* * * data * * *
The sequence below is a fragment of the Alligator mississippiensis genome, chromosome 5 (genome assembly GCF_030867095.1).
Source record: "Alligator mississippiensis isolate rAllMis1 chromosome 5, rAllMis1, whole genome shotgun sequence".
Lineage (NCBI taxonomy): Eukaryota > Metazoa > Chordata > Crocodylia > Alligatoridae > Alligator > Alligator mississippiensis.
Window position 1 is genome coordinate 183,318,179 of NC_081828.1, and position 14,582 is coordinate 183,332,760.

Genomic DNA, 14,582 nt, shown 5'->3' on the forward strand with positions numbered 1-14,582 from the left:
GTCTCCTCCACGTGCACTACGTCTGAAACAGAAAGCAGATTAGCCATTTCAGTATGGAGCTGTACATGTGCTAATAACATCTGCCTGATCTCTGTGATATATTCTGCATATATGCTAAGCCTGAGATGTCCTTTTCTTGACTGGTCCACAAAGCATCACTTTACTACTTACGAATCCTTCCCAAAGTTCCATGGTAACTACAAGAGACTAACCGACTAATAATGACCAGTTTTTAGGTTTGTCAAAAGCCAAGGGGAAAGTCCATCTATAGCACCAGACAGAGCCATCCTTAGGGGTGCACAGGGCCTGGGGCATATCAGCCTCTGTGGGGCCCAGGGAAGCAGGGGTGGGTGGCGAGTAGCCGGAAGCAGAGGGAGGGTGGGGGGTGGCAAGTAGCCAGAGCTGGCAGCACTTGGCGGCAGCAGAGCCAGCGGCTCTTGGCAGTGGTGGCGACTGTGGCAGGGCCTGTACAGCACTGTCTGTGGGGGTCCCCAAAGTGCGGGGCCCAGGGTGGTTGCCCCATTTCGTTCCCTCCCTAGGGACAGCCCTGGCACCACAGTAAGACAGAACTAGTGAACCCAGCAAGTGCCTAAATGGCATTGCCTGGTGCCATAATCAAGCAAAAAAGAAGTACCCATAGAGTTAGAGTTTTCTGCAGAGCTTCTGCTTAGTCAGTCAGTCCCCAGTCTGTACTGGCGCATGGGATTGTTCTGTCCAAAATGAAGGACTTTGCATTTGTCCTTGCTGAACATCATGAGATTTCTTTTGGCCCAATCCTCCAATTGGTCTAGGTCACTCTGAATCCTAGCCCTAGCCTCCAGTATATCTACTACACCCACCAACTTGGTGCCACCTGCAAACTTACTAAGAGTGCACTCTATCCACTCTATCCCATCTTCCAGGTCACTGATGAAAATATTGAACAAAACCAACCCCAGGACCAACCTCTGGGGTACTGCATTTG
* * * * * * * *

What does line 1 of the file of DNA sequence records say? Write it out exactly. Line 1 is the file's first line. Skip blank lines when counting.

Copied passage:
The sequence below is a fragment of the Alligator mississippiensis genome, chromosome 5 (genome assembly GCF_030867095.1).